you take away things that will help you make your life in post-production much easier than it otherwise could be. So without anymore rambling, let's get to it. So, number one slide here is quality post-production does not start at the computer, it starts on location. Now this is kind of a little bit of a crossover class. I know it's Photoshop week, but like I said, getting things good in Photoshop really starts before you even get to the computer. There are some things that we can fix in post. How many people had a client who said, "Can you please Photoshop that?" and I'm a yes man, and it gets me to trouble when I'm like, "Of course! I can do anything." And then after five hours of Photoshop, I'm like, (laughing) "Why did I say that?" So I've been getting better at being more assertive on location, but there are some things we also cannot fix, and they are better dealt with right there on location. So in order to get the best final images after all of our post-production, it's critical that we pay attention and are very meticulous with our work on location. These are some of my favorite tips that I've learned over the years. Some, you know, I've learned some new lessons after disastrous shoots, and I've learned some lessons after great shoots and through lots of experimenting and reading and not, you know, doing anything else in my life for the past ten years, (audience laughing) so here we go. Number one, have you seen Zootopia when they go to the DMV and they have the sloth like trying to tell a joke? That's what I feel like, that's what I try to feel like when I'm on location. Architectural photography is a very slow genre. It's not like you're doing weddings and we deliver 500 pictures and we're doing portraits, and we take 300 pictures in 30 minutes, and we pick 'em right there. I might, on a, a big shoot, I've done as few as four pictures in a full day, 12-hour day and it's, we put the camera down and we have to wait. We can only go as fast as the sun moves, right? So if the sun's not there, we need to wait for the sun. It's a very slow genre, average is about 10 to 12 photos a day. And we're not just there to make Xeroxes, you know like, a lot of, There are some genres of photography where your job is to take a picture, a copy of exactly what is there. We want to add a little bit of artistic interpreation. Interpreation, interpretation, artistic interpre- Interpretation, I don't know why I can't say that. Well, also representing reality and what's there. We wanna make things look as good as we can without stretching the truth. And slowing down will really help you to find those great compositions, to find the best angles. You might have to think outside the box a little bit. For example, if you're shooting interior, like we're talking about today, you might wanna go outside, literally outside of the box put the camera in an open window or something to find the best shot. So slowing down, not just running off to the first corner you see, going as wide as possible and clicking. Really take a deep breath, slow it down, and relax. When I'm composing, I use bubble level and a gear head. So, I think everyone here owns a ball head with a tripod, right? And you know you, we hit your composition perfect and then you skew it on the ball head, and the camera just sags, right? Like, you always lose that centimeter or something, and you've probably gotten good at compensating for it. So you tilt up, right? (laughing) You know what I'm talking about yeah? I use a bubble level, and I'm very meticulous in making sure it doesn't look like the buildings are falling over, because again we wanna represent reality, and if we have a slightly crooked picture, even though it looks close enough, you know an architect spent years drawing very straight lines, building a very straight building. We wanna make sure that it looks accurate, because if we deliver photos that are crooked, it's gonna make it look, like the architect is gonna look bad, or the builder, or the hotel looks like it's falling over. We can't have that. Like I said, this leads to unhappy architects. So here's one example of a picture that on the surface seems very simple, but in reality it probably took me 20 minutes just to get the composition perfected. And you can see all of my vertical lines, I've drawn some rollers here, are perfectly vertical. It's a one-point perspective, so my one-point, Sorry, I don't know if that's gonna mess with things. (laughing) Horizontal lines are perfectly horizontal. Vertical lines are perfectly vertical. Vanishing point right to the center of the frame. And again, it takes five or 10 minutes to dial this in. And people, they're like, "What takes so long? Put the camera down," I'm like, "I'm finding my zen here. I'm making sure everything is perfect." So here's a little behind-the-scene shot as we were prepping for it, and you can see, I have a, It's an Arca Swiss cube, this is like overkill to the max in terms of heads go, but it's got multiple bubble levels on it. I'm shooting tethered so I can see on a computer exactly. Cause if you're hand-holding, you'll never get the stuff perfect. You can get close, but once you start looking, you're gonna see the lines are a little bit crooked and stuff like that, so slow down. Here's an example of a shot that I rushed. I will fully admit that because some reason or another, I can't remember, and it doesn't look that crooked. But it feels, it's kinda like this uncanny valley thing, right? The architect did not design this with a sloping roof line. It kinda feels skewed like this, and I had to go into post-production and fix it, right? But once you see it, you can't unsee the crookedness. And if I had just spent an actual 30 seconds taking care of things, it would've been a lot better. So again, it's very important that we represent the architect's intent in terms of line and composition rather than delivering crooked photos. So take a deep breath, take five minutes, slow it down. And it's gonna save you time in post, I'm gonna bring it full circle here, because you're not gonna have to do the skewing and the transforming to get everything perfect. So number two, I call it "wait for it." You got to wait for the right light. And what does that mean? Well, architecture benefits from flattering light, just like portraits, just like any subjects in photography, light is pretty much everything. And every situation is different. It's a lot easier to post-produce a photo where the light works with you instead of against you. There are times you shoot straight to the sun, but not, it doesn't work all the time, right? Maybe it's better to have the light sort of fill in the shadows for you, or to have a light coming from the side, add a nice contrast. In general, soft daylight in the morning or afternoon is easier to work with instead of harsh overhead light during noon. The shadows aren't as deep, it's more flattering. You get lovely three-dimensionality to your objects instead of everything being lit like it's done with an on-camera flash. Twilight, you know those 20 minutes before and after sunset or sunrise, generally the most forgiving light, but it only lasts a few minutes per day, so I can only do maybe two or three photos in that light, quality photos that I have slowed down and prepared for for every shoot. So this is one example of a photo that I think is at the wrong time of day. And I will show you how difficult it was to make this compared to the twilights. So, this is in Plyta Cavern, Mexico, and this is like on the equator, right? The sun is super harsh and we have this very dark, wooden interior. So outside is like screaming hot F11, 1/400th, ISO And the interior is like F11, two seconds ISO100, so it's crazy wide dynamic range. What the original picture does not show you is that I'd already get this to look like this. It looks somewhat natural, it looked a little fake to me, like I'm not totally buying it. But in order to get it to look good, I had to had one, two, three, four, and then there's two flashes, five, six, and these are pro photo D1 1000-watt heads or B1500, I mean they come up. But anyway, they're big lights, and I'm just smashing this room with light. Here's the exterior, right? You can see that I had to add light to bring up the exposure on the interior. And look at all these fake-looking shadows and everything. It doesn't look great like you'd never see this in real life Here's the exterior, so super bright outside, very dark inside. And here's the proper, what's with the camera thing is the proper exposure is for the interior. And this is the muddy, complete and utter mess, something that I would never want to deliver. So in post-production, I had to make you know several different layers, I had to blend it together using every technique in the book to get something that honestly I'm not psyched with, like it's a cool picture, but it doesn't it's not really as sexy as it could possibly be, and I worked way too hard to make it happen. Like I had to go in with the pen tool and isolate certain objects and do the view, so it's just, it's three or four hours with the work to get it perfect. But then, if I had just waited for twilight, right? This is one exposure, that's it. And it's like a light room at it, and I took it into Photoshop to make my vertical lines nice and vertical, that was it. If I had just waited, I would've saved myself time upon time upon hours. I have a feeling that someone's gonna make fun of me for like some of my little phrases here down the line, but I save myself tons of time, sort of by just shooting this at the right time of day. And to me, it's a much better photo. I love the sunset, I love all the lights. It doesn't look like I'm, it doesn't look too try hard. It looks effortless and natural compared to the previous one So, number three, pick it up. I am very good at making people think I work very hard and I had to learn this lesson the hard way. I'm always like, "Yeah, I can just take out that cable and post," but I can spend 10 minutes doing it in Photoshop or I just walk over there and pick it up and move it. And I think everyone's guilty of that, you know, when there's like something that's a little bit crooked, and we don't really wanna do it on location because we're tired or we're hungry, or it's the end of the day, you wanna go home. So I say, clean the floor, rake the carpet. I have a carpet rake, I get down on my hands and knees and actually rake out the footprints in the carpet. I would adjust the chairs and make sure everything is as perfect as I can get it, because inevitably, I'll have a client come back and say, "Hey, can you take out that stack of chairs," or whatever it is, and I'm like, "Uh, God, why didn't I just do this when I had the chance." So this is one example of that, and like again, I'm tired, everyone's cranky for some reason I don't know. That chair on the left, we didn't catch it. I think we're so fixated on all the other stuff in the room and it was probably like 11:30, so we're starving. And I had to go in and Photoshop cause the client requested that I fix it. So what I ended up having to do is make the selection of this chair and duplicate it, but I couldn't catch those shadows, so it's just this 30-minute fix to get it to look right. And again, it's like, it literally would've taken me two seconds to walk up and fix that. Number four, shoot tethered. Architectural photography is a very detail-oriented subject. It's not like this is not a knock on portrait photographers or wedding photographers, but it's very different when you're shooting at 17-millimeters F11, and everything is in perfect sharp focus versus 200-millimeters F2.8, and you have a head with a blown out blurry background. Every single part of all those or 30 mega pixels or whatever is part of your picture. So everything has to be examined and slowed down And the little details, like I said earlier, can make or break your image. A lot of these pictures, if you're working for architects, they will use them for the next 20 to 30 years. They can have an extraordinary shelf life. It's not like a head shot that you have redone every year or two years if you're an actor, or a product photography that gets refreshed every year. Many times, when we are photographing a building, this is the only way the public will ever see it. So again, those pictures are gonna last for a very long time So don't be afraid to zoom in 200%. I bring my laptop with me, and we'll go in and light room as you're shooting tethered, and we'll look at every object in the frame because I don't want the architect 20 years from now, when he's doing his monograph, to say, "Darn it, I would use that photo except," you know, "the picture is crooked" or something, and that's his life's work. And there's no way you can go back to a 20-year-old building and make it right, so not only will everything look great. It'll save time in post-production. You're able to see problems on location much better on a 13 or 15-inch computer screen than on the three-inch LCD of your camera, trying to zoom in and zoom around. And just standing where your camera is and looking at the scene is always very different than actually what the camera sees, because we see in three-dimensionality and the camera sees in two, right? So it's very helpful to be able to get in there and nitpick the objects in your scene. So here's my setup, and you can see I personally use a device called a CamRanger, which is like a little wifi hub that streams your images wirelessly to an iPad or a laptop, and here we are, our little setup. It's this MacBook right here, and we'll just go around. I'll send the JPEGs to the camera immediately at full resolution and the client and I can sit there, and we can rearrange the bottles, and we can do the throws and the carpet and everything, we'll make it as perfect as it possibly can be. So shooting tethered if you have the luxury. Sometimes, for whatever reason, you have to be in and out in three hours, and you need to just make pictures. But if you have the time, slow down, shoot tethered. It's kind of like at odds with my personality but (laughing) Number five, when in doubt, take it out. I can't think of who said it, but the quote is something like, "Perfection is achieved only when there is nothing left to take away." So if you and the client or you and your assistant are talking about should we leave in that chair, should we leave in that picture, should we leave in that little trinket? Just take it out. I have never found that I've regretted taking out an object. In all of these photos that I've been showing you, I always, there's something I nitpick, I'm like, "Man, I wish I took out that chair," "I took out that blanket," "I took out that thing," so remove an object if you're debating. I mean obviously there are like core objects that have to be there from an interior design standpoint. Leave those in, but a lot of designers love to overstuff their designs with different tchotchke and trinkets and that sort of thing, just take it out and simplify. Cleaner images, as you probably all know, tend to look a lot better. And if you take something out, you remove the opportunity for the client to ask you to fix it in post, right? (laughing) So yeah. Kinda selfish, but you're saving time making better pictures Here's an example of a before picture, and again, you can see, I know that the architect would have hated all this stuff that ended up in building one in another that he didn't design, like he didn't design the pots, he didn't design the little half moon registration desk. We had to spend an hour and we cleaned it up and brought the building down to its sort of purest form, things like taking the TV off of the brackets there and getting out all of the benches here that have nothing to do with the design. And I think this is a much better cleaner image that again, in 20 years, he might actually wanna use because we took out all of that furniture that had nothing to do with the design. And I know this architect, he would not want, He would totally have asked me if I could take all that out in post. And you know there's no way that's ever happening, right? So take things out if there's any question to their validity if you will, pull 'em out. Number six, no pixels have to die. It's actually a Joe McNally quote. We're not shooting film, we don't have processing costs. I mean there's wear and tear on the camera, but it's like a penny for every picture that we take. So take as many pictures as you need, right? Whether it's a high-dynamic range scene or we're just experimenting with removing objects and adding them back in. I always bracket a wide range of exposure. So this gives me options from not only dark to light, but it gives me options of with things in, with things out, and so on. In interior photography, many times we are shooting from a black box, very dark interior out into bright, screaming, hot sunlight. So there's no camera in existence that can accurately capture that really dark interior exposure, like I said, this might be one-second F8 inside, but 200th of a second outside. So being able to extend that sort of exposure range of our camera with multiple exposures is one way that we can, in post-production, show the exterior and the interior accurately at the same time. So here's an example of that. This is, the interior's kind of the reverse of what I showed you earlier. We have the brightest highlights of this white chairs. This is in Miami, so again, one of those insanely bright locations. We have the really bright chairs, again it's like 1/400th outside, and I just kind of walk it back up to like 1/400, 1/200th. I don't know what's next, 1/100th or 1/50th or something. All the way until our exterior is properly exposed. And this is a what? One, two, three, four, five, six, seven exposure range to get to eight maybe? Our final image where everything has been painstakingly blended together by hand to show the exterior and in the interior in a realistic sort of environment. And I don't think there's one of those pictures that alone could have shown me both the inside and the outside. So, by all means, if you need to take bracket of nine photos from five stops below proper all the way up to five stops above, make it happen. Number seven is know when to stop, right? So if you're shooting in beautiful light, don't go screw it up with excessive post-production. Now, there's something to be said for a very quiet pretty scene with minimal post. It definitely looks effortless. There's some kind of, like I said earlier, uncanny valley where you can tell when something's had too much post-production done on it. And it really kind of takes away from the overall quality of the image in my opinion. Some shots may need a lot of post even in their best light but if you can avoid post-production, especially when you're shooting strictly for architects. I mean obviously there're situations where you can't like a hotel and you need everything to be perfect and advertisey, by all means, go nuts. But for architecture, clean simplicity is pretty much always the way to go. And it takes practice to know when you've gone too far. I've been doing this for ten years now, and I still see images that I edited a year or two ago, and I'm like, "What did I do?" You dial it back a bit. And I occasionally go through and re-edit and maybe do my portfolio cause as I learn more and hopefully and improving, I see that, "Oh, I went a little bit too far on that one." Here's a rule of thumb that I use, is I edit the photo all the way, and then in Photoshop, I'll group together all of my layers and I'll set the opacity of that group to 80% instead of so that everything sort of blends together a bit more gently and seamlessly, and it covers my tracks in post. So it doesn't seem so over-the-top crisp or sharp or perfectly adjusted in terms of brightness. And it takes a day or two for your eyes to see without bias. So, this is one reason I really try to avoid rushed turnaround, I have clients, "I need the pictures tomorrow." I'm like, "Alright, I'm gonna charge you a fortune for that, because it's gonna make me up all night," "It's gonna keep me up all night long," but also I feel like I don't do my best work, and by charging more, I try to avert that from happening in the first place. I try to stop it because I know that I'm not delivering my best work if I don't have time for my eyes to adjust and see what I've actually done. Like you know when you edit something and you wake up the next day, and you look at it, and you're like, "Why?" So here's an example of like, as seen, I don't think really needed any post-production. This is an iPhone shot on the left, and this is the final add of a camera. I mean what am I gonna do? Am I gonna blast light into here? This is beautiful, natural daylight. You got nice shadows coming from left to right. Everything is beautifully three-dimensional. Pretty much just a single exposure edit. I don't know what I could've possibly done to make this better. And then you have shots like that one in Mexico that I showed you, which took two or three hours, and it does take some experience to kind of see when a shot doesn't need post-production and when it needs oodles of post-production. So number eight, building on that, know when you have to add light, right? There are some situations where a little bit of light, a little flash pop can go a long way. In terms of cleaning up color casts or reducing bloom around windows when you have an over-exposed high-contrast area, you get that muddy sort of bloom look. Sometimes, we really only need a tiny bit. If you've seen me teach before, I have this phrase that I keep using, "It's the kiss, this little kiss of light." Like anything, it takes practice to know when you've gone too far. You don't wanna nuke things. You just wanna add a little touch of light. In most cases obviously, every situation is different but a little bit of light is all you might need. Gentle is generally the way to go. You don't need to kill beautiful natural light with flash. Here's a room that I felt was a good example of what I'm talking about. So this is actually shot probably, I don't know 3:00 or 4:00 in the afternoon. And what I do here is I add a little bit of light to sort of clean up the color cast. It feels a little heavy and dark and overbearing, and we're losing detail. Here's that bloom that I was talking about. This is totally over-exposed and gone. I just add a little, one light out the window and one light bounced behind the camera for some fill in the shadows. And that's all it really took. So I'm replicating sunlight in the window, and I'm cleaning up some of the dark shadows inside. So again, you can see I added a little bit of sort of we'll call it like 9:00 AM light, right? Late Sunday morning light. And that's coming in the window. Again, this is like the worst time of day ever to shoot, 3:00 or 4:00 PM, but I had to make something happen, cause we're getting paid, we gotta be pro. So there's a light out here, kinda coming in this way. You can see some of the shadows and highlights on all the furniture, and again one light, I think maybe like here, bounced up into the ceiling to fill in the shadows. I was gonna show you again, this is, when all is said and done, barely any post-production. Maybe a little shadow lift in light room and a little highlights and some contrast, and that was all it really took to go from this sort of green, cavey nest to a really pretty natural-feeling scene. And like, I could, I can walk right in there right now, have my coffee and feel totally relaxed. Or is this kind of feels, like I said, overbearing, a little bit heavy, color's not quite right. So just a little bit of light was all it really took. Just when we are adding light, you should also know when to remove light. A lot of photographers get caught up in only adding light, they're like, "Oh, I gotta light it. I gotta add light, I gotta bounce light off the ceiling, and I gotta fill the scene, I gotta make it bright and white." But just think that, you know, instead of adding light, we can also subtract light. This is a big sort of trick in Hollywood. They'll have all kinds of screens and flags and everything to remove light, to shape it, to be exactly what they want. Like anything here, it takes a little bit of experimenting. And my rule of thumb here is I generally will always try to block light coming from behind the camera. If you've shot a portrait or party pictures, anything like that with an on-camera flash, and you get that sort of harsh, in-your-face, high contrast flat-at-the-same-time look, it's not very flattering. I mean there's a certain style that does it, but for architecture, generally, it tends to flatten the light out, and we want light coming from the side or towards us to add three-dimensionality to objects, so I block the light coming from behind the camera. So here's an example of that. This is straight out of the camera. You can see this is weird, like blue, flat light from behind This doesn't look very elegant to me or or pretty in any way, right? We have some nice light coming in here, but then we have this really flat light. And again, our objects, this kind of looks like it's pasted in. There's no shadow or anything, same thing over here. There's no texture in the wood. We don't see the depth of the scene. And this is a really long space, there should be some great depth to it. So I add a black net behind me or a black cloth. I can't remember what it was, solid black perhaps. And I let the lights in the room do the heavy lifting and we've got all of a sudden, this great sort of dramatic downlight, and you can see the three-dimensionality here. And the chairs, again, I can back up and I'll show you, like see how flat this looks? There's no, you don't know what those are in terms of, you don't know how big they are, how the texture works on them. But as soon as I take out the light from behind me, Again, I let the natural light in the room do the heavy lifting, you get this great, great texture in there. And then I leave this, I think this bright back on here works really well 'cause there's all this skylights. There's a bunch up here too. And that brightness here, keep this in mind. I will always go to the brightest part of the scene, right? So I want the eye to move through the scene. I want this could be where we end up, we're gonna linger here, we're gonna go around, we're gonna move back towards the rear end of the scene. And keeping that nice and bright and natural while sort of dimming this and making it look a bit sexier is gonna help sell that a lot more. So my tenth and final spiel here is quiet on the set. Not necessarily stop talking, but everyone, when you're actually doing the photo, all your assistants and stylists or whoever, or just you, take a deep breath, calm down, stop walking around because subtle camera motions won't allow you to do this sort of finesse in compositing in post-production. If I'm walking around, even on a hard-wood floor like this the camera will vibrate, right? Especially if you have like a battery grip and there's another weak point of connection there. So if you're shooting on a carpet and you know, you just come to a stop on the carpet, the camera's gonna move, so just everyone, stand still relax, when you're photographing your final image. So yeah, just bump into something inadvertently there and that's gonna screw up all of our layering and compositing. Wispy things like pillows and bed sheets are very prone to movement between frames. I might not, if this is a bed, right, and there's a shoot hanging off of it, if I just walk past it, the wind from my body can move a sheet, and when you go to put that together, and you're brushing all your frames together, you might have some problems with opacity of the pillow, with the bed sheet in different situations. Sorry, in different layers. Or if you're walking, like I have clients on the phone doing very important things most of the time when I'm shooting, and they're walking around and they're making business calls and they're pacing back and forth, and then the camera is going like this on a hard-wood floor and I'm like, it's really, really difficult. If you're in a small room, like a bathroom, and sometimes, you know, we're all in there like this and the camera's like click, click, click, click, I tell people hold your breath, right, and we get the shots. So here's an example that looks like a really simple fix. But you can see how difficult it would be to get rid of that sort of duvet cover that was moved because for some reason, one of us walked on the carpet here and we had to, in post-production, sort of go in and chisel it out, kind of using all these different parts of that bureau, whatever this thing is, nice end to clean it up. So that kind of concludes my PowerPoint. I would say the overall big take aways here are to just slow down, relax. Don't rush in and sort of slam things with light. Take your time, get everything nice and level. Because what we are doing in terms of, you know, photography is pretty important. Like I said, we might be the only people who'll get to photograph this subject. It's not like a landscape that a million people can go to and take the same picture over and over. In many cases, we're the only living public record of a building, so we need to slow down. Those images are gonna have a long shelf life. Very important to get things as perfect as possible. It's not that I'm just a stickler or that I am super detail-oriented. It just kinda comes with the territory, so.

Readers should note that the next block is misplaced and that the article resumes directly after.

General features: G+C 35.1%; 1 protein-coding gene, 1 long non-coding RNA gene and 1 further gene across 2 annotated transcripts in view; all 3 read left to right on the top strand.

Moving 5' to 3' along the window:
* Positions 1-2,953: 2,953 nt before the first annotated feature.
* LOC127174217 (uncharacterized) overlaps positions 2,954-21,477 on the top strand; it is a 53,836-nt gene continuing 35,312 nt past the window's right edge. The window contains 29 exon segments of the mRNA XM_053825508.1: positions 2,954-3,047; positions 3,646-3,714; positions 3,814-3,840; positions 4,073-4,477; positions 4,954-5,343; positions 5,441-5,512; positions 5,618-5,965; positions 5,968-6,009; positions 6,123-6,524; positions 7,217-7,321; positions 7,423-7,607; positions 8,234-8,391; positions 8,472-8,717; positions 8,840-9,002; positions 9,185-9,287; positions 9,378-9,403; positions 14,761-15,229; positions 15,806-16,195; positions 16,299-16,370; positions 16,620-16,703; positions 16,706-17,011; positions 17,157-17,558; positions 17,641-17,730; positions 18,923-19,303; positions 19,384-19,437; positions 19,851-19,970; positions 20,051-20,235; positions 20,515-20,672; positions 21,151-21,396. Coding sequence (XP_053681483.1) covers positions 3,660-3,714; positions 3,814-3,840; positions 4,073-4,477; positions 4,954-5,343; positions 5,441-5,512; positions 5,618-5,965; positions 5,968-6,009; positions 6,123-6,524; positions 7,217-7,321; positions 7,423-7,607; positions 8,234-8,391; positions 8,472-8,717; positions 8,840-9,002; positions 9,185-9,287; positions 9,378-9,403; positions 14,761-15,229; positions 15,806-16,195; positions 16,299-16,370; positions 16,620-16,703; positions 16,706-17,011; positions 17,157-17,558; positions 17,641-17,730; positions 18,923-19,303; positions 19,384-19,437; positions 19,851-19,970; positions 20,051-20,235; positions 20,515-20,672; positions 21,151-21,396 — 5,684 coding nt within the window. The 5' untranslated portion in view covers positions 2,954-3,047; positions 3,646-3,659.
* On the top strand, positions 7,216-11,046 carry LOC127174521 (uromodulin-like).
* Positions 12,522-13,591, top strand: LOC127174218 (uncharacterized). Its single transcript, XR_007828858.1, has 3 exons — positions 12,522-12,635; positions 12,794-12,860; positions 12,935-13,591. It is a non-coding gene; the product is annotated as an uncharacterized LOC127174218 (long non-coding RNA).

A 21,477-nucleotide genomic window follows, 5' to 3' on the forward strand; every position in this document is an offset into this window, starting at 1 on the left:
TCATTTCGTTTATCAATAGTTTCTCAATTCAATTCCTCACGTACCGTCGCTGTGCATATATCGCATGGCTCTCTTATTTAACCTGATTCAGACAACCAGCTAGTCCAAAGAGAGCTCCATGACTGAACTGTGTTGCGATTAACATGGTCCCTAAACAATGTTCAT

Noticing in some of your photos. You obviously have lights on for effect, and some you decided to leave them off.